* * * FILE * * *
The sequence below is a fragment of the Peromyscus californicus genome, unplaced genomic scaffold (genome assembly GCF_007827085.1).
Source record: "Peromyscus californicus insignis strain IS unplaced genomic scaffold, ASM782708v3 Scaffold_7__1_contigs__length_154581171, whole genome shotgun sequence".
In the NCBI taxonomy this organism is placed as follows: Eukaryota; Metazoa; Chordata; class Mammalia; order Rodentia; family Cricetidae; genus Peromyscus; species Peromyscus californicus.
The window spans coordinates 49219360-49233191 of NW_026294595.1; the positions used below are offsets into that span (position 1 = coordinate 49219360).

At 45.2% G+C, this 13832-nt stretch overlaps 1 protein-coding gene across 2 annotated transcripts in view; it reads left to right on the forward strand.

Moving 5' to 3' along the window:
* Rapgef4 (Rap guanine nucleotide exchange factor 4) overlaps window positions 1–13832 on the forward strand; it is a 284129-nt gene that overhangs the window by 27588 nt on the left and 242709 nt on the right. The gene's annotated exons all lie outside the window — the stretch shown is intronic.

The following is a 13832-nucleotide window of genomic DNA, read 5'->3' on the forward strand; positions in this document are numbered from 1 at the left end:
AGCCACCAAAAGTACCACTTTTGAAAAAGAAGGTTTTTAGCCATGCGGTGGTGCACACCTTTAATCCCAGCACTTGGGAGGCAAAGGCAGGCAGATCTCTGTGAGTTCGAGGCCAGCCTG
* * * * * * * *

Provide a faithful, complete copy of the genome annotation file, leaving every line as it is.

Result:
The sequence below is a fragment of the Peromyscus californicus genome, unplaced genomic scaffold (genome assembly GCF_007827085.1).
Source record: "Peromyscus californicus insignis strain IS unplaced genomic scaffold, ASM782708v3 Scaffold_7__1_contigs__length_154581171, whole genome shotgun sequence".
In the NCBI taxonomy this organism is placed as follows: Eukaryota; Metazoa; Chordata; class Mammalia; order Rodentia; family Cricetidae; genus Peromyscus; species Peromyscus californicus.
The window spans coordinates 49219360-49233191 of NW_026294595.1; the positions used below are offsets into that span (position 1 = coordinate 49219360).

At 45.2% G+C, this 13832-nt stretch overlaps 1 protein-coding gene across 2 annotated transcripts in view; it reads left to right on the forward strand.

Moving 5' to 3' along the window:
* Rapgef4 (Rap guanine nucleotide exchange factor 4) overlaps window positions 1–13832 on the forward strand; it is a 284129-nt gene that overhangs the window by 27588 nt on the left and 242709 nt on the right. The gene's annotated exons all lie outside the window — the stretch shown is intronic.

The following is a 13832-nucleotide window of genomic DNA, read 5'->3' on the forward strand; positions in this document are numbered from 1 at the left end:
AGCCACCAAAAGTACCACTTTTGAAAAAGAAGGTTTTTAGCCATGCGGTGGTGCACACCTTTAATCCCAGCACTTGGGAGGCAAAGGCAGGCAGATCTCTGTGAGTTCGAGGCCAGCCTG